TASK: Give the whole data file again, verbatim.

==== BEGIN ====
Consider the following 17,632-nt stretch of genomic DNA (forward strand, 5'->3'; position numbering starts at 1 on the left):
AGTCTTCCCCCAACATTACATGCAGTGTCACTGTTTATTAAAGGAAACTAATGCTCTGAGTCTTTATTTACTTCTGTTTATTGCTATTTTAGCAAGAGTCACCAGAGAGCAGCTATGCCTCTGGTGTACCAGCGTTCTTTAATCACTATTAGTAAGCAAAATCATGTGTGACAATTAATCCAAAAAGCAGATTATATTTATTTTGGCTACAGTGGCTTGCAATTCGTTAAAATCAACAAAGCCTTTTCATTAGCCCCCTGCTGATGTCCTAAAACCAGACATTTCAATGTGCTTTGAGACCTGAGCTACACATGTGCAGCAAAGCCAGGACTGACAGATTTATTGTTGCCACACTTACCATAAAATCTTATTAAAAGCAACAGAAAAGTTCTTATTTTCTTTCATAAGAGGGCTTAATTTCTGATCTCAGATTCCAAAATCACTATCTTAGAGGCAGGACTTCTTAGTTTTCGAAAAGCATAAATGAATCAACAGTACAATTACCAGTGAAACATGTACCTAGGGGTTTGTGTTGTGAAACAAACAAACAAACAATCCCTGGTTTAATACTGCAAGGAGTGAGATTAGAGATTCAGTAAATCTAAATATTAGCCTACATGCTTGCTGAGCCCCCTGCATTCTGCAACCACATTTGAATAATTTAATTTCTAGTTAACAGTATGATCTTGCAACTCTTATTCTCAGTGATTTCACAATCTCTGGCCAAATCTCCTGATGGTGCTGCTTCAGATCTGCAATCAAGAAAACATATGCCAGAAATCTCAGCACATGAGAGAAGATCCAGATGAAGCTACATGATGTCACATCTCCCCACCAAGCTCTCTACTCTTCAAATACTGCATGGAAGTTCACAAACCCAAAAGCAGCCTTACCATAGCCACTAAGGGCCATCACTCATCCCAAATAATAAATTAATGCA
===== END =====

Consider the following 17,632-nt stretch of genomic DNA (forward strand, 5'->3'; position numbering starts at 1 on the left):
AGTCTTCCCCCAACATTACATGCAGTGTCACTGTTTATTAAAGGAAACTAATGCTCTGAGTCTTTATTTACTTCTGTTTATTGCTATTTTAGCAAGAGTCACCAGAGAGCAGCTATGCCTCTGGTGTACCAGCGTTCTTTAATCACTATTAGTAAGCAAAATCATGTGTGACAATTAATCCAAAAAGCAGATTATATTTATTTTGGCTACAGTGGCTTGCAATTCGTTAAAATCAACAAAGCCTTTTCATTAGCCCCCTGCTGATGTCCTAAAACCAGACATTTCAATGTGCTTTGAGACCTGAGCTACACATGTGCAGCAAAGCCAGGACTGACAGATTTATTGTTGCCACACTTACCATAAAATCTTATTAAAAGCAACAGAAAAGTTCTTATTTTCTTTCATAAGAGGGCTTAATTTCTGATCTCAGATTCCAAAATCACTATCTTAGAGGCAGGACTTCTTAGTTTTCGAAAAGCATAAATGAATCAACAGTACAATTACCAGTGAAACATGTACCTAGGGGTTTGTGTTGTGAAACAAACAAACAAACAATCCCTGGTTTAATACTGCAAGGAGTGAGATTAGAGATTCAGTAAATCTAAATATTAGCCTACATGCTTGCTGAGCCCCCTGCATTCTGCAACCACATTTGAATAATTTAATTTCTAGTTAACAGTATGATCTTGCAACTCTTATTCTCAGTGATTTCACAATCTCTGGCCAAATCTCCTGATGGTGCTGCTTCAGATCTGCAATCAAGAAAACATATGCCAGAAATCTCAGCACATGAGAGAAGATCCAGATGAAGCTACATGATGTCACATCTCCCCACCAAGCTCTCTACTCTTCAAATACTGCATGGAAGTTCACAAACCCAAAAGCAGCCTTACCATAGCCACTAAGGGCCATCACTCATCCCAAATAATAAATTAATGCA